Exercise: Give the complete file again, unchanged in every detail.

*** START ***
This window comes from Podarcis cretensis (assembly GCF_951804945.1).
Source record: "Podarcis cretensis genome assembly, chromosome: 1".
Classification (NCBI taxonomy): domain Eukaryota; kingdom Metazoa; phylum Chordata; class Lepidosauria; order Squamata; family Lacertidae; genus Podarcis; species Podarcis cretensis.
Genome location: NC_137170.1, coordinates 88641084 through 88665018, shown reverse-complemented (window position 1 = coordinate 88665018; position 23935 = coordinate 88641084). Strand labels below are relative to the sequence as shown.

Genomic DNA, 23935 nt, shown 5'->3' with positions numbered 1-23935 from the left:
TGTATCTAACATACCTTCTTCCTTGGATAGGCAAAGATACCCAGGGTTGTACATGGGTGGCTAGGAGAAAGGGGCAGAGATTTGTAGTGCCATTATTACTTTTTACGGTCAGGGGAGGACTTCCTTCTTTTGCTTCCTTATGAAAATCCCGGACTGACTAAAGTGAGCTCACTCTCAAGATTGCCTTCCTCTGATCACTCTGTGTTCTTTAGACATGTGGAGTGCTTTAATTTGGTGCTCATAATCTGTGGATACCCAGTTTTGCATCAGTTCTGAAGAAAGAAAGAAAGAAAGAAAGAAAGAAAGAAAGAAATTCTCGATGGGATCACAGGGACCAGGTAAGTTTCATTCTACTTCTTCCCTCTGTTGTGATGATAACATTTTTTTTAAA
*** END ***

This window comes from Podarcis cretensis (assembly GCF_951804945.1).
Source record: "Podarcis cretensis genome assembly, chromosome: 1".
Classification (NCBI taxonomy): domain Eukaryota; kingdom Metazoa; phylum Chordata; class Lepidosauria; order Squamata; family Lacertidae; genus Podarcis; species Podarcis cretensis.
Genome location: NC_137170.1, coordinates 88641084 through 88665018, shown reverse-complemented (window position 1 = coordinate 88665018; position 23935 = coordinate 88641084). Strand labels below are relative to the sequence as shown.

Genomic DNA, 23935 nt, shown 5'->3' with positions numbered 1-23935 from the left:
TGTATCTAACATACCTTCTTCCTTGGATAGGCAAAGATACCCAGGGTTGTACATGGGTGGCTAGGAGAAAGGGGCAGAGATTTGTAGTGCCATTATTACTTTTTACGGTCAGGGGAGGACTTCCTTCTTTTGCTTCCTTATGAAAATCCCGGACTGACTAAAGTGAGCTCACTCTCAAGATTGCCTTCCTCTGATCACTCTGTGTTCTTTAGACATGTGGAGTGCTTTAATTTGGTGCTCATAATCTGTGGATACCCAGTTTTGCATCAGTTCTGAAGAAAGAAAGAAAGAAAGAAAGAAAGAAAGAAAGAAATTCTCGATGGGATCACAGGGACCAGGTAAGTTTCATTCTACTTCTTCCCTCTGTTGTGATGATAACATTTTTTTTAAA